An important step in the consideration of a discussion of this nature would be the observation that law from whatever angle it is looked at, has as its main objective the regulation and governance of the people it is made for.
We therefore have as this objective the society to which the Laws are applicable. The rapid increase in the population of societies some of which are multi-lingual, and multi-cultural in nature , the inequalities engendered by the growth in trade and commerce resulting in various interests, very often competing and conflicting with one another, and the general information technology revolution on a scale hitherto unprecedented (not even the industrial revolution) are all factors which among other things, influence the making, and development of laws quite often adapted to the needs of the society it is being made. This is in order to reduce to the barest minimum the likely lacuna which would necessarily exist in the legal system of any given society where the rate of these rapid changes exceeds that of the change in the adaptation, modification, and addition to the Legal System of the requisite laws to take care of these various changes.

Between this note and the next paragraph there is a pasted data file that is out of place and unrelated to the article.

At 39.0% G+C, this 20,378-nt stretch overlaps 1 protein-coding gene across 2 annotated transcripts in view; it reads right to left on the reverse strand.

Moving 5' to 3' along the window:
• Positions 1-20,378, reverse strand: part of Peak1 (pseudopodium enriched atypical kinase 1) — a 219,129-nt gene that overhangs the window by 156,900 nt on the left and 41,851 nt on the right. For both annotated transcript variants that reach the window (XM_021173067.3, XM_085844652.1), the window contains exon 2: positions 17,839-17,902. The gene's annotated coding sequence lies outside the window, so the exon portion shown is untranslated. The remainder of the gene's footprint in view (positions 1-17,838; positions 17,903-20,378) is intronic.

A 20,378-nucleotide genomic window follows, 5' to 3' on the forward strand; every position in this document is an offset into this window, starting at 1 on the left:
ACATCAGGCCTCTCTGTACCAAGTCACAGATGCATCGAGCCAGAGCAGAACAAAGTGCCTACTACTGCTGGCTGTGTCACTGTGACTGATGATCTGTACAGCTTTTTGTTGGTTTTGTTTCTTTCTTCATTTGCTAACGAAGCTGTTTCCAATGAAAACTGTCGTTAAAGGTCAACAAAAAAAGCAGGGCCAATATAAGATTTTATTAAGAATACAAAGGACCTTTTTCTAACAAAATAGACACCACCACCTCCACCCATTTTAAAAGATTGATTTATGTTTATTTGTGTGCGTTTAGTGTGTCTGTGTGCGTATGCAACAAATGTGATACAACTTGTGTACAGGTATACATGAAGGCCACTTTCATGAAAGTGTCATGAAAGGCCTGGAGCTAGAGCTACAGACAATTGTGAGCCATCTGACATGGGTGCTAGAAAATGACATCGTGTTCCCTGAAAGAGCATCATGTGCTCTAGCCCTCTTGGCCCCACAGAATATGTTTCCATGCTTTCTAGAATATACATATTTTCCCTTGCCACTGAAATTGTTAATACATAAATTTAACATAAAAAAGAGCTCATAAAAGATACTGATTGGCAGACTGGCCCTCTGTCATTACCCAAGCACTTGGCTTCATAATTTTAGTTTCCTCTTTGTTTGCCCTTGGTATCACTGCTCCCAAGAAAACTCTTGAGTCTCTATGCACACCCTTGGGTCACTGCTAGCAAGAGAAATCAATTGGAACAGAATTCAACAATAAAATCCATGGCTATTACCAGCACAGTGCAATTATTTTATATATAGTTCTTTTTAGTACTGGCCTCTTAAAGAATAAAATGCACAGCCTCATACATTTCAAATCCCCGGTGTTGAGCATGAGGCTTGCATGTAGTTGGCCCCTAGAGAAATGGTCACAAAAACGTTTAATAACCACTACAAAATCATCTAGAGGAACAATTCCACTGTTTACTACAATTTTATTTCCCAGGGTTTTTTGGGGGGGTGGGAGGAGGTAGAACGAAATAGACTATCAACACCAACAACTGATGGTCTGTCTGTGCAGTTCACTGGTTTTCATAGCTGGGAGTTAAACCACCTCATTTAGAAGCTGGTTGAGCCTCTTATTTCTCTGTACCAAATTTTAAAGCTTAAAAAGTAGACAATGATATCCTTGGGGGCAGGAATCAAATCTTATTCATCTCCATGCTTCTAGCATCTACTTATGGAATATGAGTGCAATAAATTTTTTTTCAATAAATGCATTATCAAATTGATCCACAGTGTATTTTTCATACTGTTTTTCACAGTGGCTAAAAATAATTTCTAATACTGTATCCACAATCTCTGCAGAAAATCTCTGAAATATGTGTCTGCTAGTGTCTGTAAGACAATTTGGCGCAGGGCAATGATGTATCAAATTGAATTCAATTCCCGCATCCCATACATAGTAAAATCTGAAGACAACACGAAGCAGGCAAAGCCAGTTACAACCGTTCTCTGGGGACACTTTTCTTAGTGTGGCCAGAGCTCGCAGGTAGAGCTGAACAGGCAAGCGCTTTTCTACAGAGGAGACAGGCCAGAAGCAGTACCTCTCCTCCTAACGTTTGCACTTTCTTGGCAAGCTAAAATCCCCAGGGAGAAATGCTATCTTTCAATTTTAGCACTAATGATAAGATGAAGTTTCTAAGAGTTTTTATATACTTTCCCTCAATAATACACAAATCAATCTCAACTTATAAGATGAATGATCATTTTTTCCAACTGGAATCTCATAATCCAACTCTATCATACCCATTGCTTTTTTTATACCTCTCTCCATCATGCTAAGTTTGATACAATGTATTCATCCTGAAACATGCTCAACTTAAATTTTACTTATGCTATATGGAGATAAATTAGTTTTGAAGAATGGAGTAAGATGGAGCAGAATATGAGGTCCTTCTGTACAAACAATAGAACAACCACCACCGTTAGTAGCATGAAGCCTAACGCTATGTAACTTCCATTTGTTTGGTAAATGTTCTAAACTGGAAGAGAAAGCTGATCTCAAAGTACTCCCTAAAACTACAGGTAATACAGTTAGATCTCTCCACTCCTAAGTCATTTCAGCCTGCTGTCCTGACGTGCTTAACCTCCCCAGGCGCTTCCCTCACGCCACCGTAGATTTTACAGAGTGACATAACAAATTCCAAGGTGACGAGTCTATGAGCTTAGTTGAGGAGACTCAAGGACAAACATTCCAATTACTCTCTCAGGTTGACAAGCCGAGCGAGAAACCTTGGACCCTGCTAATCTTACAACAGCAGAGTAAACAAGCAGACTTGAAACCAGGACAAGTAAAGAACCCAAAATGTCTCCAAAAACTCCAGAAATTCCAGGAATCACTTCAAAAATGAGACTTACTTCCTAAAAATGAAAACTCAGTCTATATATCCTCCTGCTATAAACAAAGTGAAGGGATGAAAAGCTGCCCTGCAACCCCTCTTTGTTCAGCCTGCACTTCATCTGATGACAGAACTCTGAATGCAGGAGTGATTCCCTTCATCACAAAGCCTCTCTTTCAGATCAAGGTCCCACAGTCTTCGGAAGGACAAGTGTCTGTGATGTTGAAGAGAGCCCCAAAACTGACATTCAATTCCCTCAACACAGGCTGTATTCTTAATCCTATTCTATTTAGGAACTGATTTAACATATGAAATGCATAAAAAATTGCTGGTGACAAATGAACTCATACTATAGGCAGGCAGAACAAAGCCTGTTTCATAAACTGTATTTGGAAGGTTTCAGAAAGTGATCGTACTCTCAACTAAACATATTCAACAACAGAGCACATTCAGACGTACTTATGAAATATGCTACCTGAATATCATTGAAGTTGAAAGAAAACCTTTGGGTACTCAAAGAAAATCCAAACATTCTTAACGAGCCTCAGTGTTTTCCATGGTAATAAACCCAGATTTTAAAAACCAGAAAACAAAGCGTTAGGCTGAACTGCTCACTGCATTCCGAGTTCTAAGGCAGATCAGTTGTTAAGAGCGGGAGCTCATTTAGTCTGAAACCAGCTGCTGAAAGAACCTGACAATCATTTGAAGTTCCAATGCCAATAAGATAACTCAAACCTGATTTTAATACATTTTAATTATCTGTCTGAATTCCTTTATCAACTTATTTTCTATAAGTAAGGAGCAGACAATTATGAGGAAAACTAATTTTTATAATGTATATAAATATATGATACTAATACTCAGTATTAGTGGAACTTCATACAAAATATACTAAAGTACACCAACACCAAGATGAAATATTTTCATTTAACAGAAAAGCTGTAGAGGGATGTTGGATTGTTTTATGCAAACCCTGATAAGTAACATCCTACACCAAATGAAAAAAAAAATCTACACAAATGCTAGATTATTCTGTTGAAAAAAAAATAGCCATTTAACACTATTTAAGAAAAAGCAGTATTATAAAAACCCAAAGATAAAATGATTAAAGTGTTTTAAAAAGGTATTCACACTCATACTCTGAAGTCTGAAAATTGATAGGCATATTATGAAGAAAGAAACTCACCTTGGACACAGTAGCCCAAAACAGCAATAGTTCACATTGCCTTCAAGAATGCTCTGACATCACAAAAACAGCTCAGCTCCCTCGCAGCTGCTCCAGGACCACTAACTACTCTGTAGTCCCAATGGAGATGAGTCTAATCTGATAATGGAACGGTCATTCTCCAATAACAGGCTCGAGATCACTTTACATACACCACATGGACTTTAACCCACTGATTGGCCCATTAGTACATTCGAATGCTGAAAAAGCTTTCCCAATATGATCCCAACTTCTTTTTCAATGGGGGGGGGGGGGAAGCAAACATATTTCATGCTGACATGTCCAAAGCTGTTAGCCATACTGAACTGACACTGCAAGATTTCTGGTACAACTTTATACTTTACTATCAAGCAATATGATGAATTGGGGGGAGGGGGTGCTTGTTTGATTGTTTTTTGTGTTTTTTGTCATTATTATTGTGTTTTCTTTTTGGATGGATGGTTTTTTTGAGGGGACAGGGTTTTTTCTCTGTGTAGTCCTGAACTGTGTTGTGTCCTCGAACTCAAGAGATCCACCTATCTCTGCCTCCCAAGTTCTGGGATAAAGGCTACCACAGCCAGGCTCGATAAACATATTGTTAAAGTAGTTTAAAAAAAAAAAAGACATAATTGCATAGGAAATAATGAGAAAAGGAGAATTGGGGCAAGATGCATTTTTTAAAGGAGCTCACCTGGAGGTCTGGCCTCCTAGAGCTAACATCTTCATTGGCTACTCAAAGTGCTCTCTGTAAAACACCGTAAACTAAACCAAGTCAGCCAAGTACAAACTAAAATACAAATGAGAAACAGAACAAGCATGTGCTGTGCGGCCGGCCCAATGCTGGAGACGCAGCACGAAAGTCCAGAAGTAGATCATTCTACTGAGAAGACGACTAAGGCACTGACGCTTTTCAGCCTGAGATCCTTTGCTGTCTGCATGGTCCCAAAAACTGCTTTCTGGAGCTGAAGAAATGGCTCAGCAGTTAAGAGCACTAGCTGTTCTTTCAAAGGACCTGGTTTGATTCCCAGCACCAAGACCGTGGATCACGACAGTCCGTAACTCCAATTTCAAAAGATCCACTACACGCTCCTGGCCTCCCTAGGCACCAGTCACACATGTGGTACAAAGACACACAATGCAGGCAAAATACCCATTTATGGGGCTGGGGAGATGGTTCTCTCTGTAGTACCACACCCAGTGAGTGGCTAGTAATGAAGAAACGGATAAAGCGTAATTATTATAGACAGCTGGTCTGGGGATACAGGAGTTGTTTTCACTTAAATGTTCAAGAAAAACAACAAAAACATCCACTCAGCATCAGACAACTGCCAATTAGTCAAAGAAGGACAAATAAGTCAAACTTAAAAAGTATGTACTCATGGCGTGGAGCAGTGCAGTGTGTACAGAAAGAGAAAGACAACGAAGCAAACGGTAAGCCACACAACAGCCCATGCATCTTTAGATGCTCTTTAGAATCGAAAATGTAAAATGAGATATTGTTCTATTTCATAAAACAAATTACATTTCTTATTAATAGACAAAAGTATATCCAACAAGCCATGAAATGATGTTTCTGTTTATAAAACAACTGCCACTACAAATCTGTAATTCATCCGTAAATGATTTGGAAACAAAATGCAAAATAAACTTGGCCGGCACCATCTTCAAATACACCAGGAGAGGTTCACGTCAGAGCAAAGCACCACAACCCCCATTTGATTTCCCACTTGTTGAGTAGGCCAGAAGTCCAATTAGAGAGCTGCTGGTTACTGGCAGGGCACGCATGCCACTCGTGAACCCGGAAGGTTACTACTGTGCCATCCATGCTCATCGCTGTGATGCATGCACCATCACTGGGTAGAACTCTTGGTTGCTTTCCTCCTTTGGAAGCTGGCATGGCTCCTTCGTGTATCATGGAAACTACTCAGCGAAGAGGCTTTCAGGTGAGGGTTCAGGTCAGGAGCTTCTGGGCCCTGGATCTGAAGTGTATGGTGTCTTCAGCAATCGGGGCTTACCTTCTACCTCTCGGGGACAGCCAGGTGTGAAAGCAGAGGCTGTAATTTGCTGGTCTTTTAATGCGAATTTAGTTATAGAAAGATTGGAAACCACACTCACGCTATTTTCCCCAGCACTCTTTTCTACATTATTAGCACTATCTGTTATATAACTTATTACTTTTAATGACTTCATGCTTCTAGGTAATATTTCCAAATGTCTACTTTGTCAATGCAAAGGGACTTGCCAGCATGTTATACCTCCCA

Prior to the nineteenth century, states did not make conscious efforts to be concerned with the regulation of matters relating to the welfare of their societies, to wit: Education, Welfare, Systems, Contracts, Health Care, Economics, etc. However, with the rapid changes in societies, the States gradually and increasingly became interested and concerned with these matters. This implied need to regulate the matters essential to the well-being of the society as it gradually grew and became more complex, compelled legal theory to re-adjust itself in order to take cognizance of such preoccupations.